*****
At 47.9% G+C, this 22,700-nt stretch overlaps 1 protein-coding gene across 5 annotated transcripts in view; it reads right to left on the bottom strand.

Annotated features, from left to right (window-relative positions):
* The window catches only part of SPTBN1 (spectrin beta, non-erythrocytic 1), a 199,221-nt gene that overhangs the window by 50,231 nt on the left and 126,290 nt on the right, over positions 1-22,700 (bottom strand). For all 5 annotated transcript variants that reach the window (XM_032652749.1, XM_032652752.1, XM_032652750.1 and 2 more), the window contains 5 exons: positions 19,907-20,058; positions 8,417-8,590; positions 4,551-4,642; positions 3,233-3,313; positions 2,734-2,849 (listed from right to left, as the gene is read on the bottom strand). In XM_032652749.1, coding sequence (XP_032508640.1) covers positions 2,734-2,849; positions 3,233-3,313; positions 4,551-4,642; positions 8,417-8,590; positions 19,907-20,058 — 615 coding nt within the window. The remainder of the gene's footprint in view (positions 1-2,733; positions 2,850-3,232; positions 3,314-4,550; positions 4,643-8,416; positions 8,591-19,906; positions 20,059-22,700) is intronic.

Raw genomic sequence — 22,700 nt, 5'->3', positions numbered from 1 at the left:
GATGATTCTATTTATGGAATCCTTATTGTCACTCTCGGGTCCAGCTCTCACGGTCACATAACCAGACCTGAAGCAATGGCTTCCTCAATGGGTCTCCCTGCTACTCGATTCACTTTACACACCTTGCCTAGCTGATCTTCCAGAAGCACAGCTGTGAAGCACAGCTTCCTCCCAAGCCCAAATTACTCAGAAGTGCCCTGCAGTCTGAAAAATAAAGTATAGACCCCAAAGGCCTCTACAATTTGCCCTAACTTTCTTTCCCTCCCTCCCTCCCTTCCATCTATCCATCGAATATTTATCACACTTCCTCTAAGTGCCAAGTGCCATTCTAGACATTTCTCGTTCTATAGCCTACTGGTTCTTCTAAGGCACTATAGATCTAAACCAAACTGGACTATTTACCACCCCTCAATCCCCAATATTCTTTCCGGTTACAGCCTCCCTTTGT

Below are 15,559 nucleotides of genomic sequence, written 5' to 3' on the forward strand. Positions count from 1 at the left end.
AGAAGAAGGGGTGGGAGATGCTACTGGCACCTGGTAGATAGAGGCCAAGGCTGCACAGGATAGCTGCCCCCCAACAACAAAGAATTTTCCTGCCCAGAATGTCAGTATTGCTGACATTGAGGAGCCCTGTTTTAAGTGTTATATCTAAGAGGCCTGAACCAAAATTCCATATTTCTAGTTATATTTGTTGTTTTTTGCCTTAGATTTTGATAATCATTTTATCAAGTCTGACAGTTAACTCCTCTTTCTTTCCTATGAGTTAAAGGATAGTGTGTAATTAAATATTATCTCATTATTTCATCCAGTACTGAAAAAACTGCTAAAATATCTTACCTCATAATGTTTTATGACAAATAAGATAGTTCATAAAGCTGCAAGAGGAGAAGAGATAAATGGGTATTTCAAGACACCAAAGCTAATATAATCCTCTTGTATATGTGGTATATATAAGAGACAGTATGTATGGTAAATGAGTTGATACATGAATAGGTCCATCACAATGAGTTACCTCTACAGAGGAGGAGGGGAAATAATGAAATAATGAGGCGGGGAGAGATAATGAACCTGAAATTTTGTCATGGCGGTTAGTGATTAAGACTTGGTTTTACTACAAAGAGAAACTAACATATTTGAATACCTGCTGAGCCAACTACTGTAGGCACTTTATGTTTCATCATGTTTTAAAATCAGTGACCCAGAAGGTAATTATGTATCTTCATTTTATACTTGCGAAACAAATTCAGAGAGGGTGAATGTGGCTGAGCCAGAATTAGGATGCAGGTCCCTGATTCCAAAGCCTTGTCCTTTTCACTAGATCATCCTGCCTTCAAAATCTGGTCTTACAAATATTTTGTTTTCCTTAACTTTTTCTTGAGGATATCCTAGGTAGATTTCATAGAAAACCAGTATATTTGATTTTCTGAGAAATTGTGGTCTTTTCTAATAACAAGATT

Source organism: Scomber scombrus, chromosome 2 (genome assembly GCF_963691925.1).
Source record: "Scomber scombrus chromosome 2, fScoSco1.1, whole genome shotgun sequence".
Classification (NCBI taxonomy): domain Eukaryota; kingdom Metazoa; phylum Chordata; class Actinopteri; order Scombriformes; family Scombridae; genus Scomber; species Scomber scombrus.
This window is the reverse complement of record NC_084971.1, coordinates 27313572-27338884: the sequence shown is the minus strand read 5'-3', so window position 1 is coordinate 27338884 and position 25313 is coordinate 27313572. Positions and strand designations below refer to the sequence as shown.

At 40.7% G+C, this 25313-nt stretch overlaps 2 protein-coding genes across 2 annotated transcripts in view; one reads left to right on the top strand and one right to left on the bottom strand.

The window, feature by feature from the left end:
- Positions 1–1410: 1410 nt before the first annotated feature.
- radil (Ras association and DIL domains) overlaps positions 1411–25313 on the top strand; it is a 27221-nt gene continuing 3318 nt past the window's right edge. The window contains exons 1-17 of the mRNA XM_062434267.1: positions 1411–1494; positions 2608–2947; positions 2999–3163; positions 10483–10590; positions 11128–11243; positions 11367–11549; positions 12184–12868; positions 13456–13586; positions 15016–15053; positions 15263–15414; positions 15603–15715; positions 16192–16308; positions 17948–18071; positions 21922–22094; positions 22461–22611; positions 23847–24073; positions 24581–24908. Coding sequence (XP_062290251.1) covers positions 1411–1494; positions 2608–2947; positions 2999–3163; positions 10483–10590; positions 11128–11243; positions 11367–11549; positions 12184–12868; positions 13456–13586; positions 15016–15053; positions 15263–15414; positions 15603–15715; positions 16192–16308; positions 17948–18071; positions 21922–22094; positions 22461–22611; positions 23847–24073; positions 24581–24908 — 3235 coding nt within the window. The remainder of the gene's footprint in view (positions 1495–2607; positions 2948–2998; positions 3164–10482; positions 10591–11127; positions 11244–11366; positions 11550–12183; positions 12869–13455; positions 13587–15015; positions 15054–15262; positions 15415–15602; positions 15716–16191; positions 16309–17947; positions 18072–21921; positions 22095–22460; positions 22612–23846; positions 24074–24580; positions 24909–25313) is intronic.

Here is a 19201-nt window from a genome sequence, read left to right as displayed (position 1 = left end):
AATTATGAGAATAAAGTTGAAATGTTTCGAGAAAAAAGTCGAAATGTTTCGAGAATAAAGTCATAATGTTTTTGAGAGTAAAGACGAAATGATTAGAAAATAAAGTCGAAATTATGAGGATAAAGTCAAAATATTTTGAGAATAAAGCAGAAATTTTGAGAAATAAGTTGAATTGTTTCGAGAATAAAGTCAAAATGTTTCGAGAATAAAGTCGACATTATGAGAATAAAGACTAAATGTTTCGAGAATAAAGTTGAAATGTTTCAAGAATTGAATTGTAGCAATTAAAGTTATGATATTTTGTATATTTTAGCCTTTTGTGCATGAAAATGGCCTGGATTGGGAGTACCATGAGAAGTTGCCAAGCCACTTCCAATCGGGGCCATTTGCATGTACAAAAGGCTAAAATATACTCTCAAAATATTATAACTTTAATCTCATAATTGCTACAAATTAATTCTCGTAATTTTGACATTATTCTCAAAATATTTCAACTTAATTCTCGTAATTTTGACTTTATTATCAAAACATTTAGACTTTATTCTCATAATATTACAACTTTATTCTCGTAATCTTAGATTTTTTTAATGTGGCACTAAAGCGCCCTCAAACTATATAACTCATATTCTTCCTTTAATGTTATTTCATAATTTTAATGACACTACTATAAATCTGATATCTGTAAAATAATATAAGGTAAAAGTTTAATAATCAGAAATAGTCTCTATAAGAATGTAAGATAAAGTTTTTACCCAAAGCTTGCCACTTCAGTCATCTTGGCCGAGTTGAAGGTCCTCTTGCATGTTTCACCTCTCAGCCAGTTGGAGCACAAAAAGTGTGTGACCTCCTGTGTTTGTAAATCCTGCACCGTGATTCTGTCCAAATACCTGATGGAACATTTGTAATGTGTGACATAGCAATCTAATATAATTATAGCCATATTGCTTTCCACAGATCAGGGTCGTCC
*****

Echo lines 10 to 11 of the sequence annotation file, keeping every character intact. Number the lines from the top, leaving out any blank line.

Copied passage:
Classification (NCBI taxonomy): domain Eukaryota; kingdom Metazoa; phylum Chordata; class Actinopteri; order Scombriformes; family Scombridae; genus Scomber; species Scomber scombrus.
This window is the reverse complement of record NC_084971.1, coordinates 27313572-27338884: the sequence shown is the minus strand read 5'-3', so window position 1 is coordinate 27338884 and position 25313 is coordinate 27313572. Positions and strand designations below refer to the sequence as shown.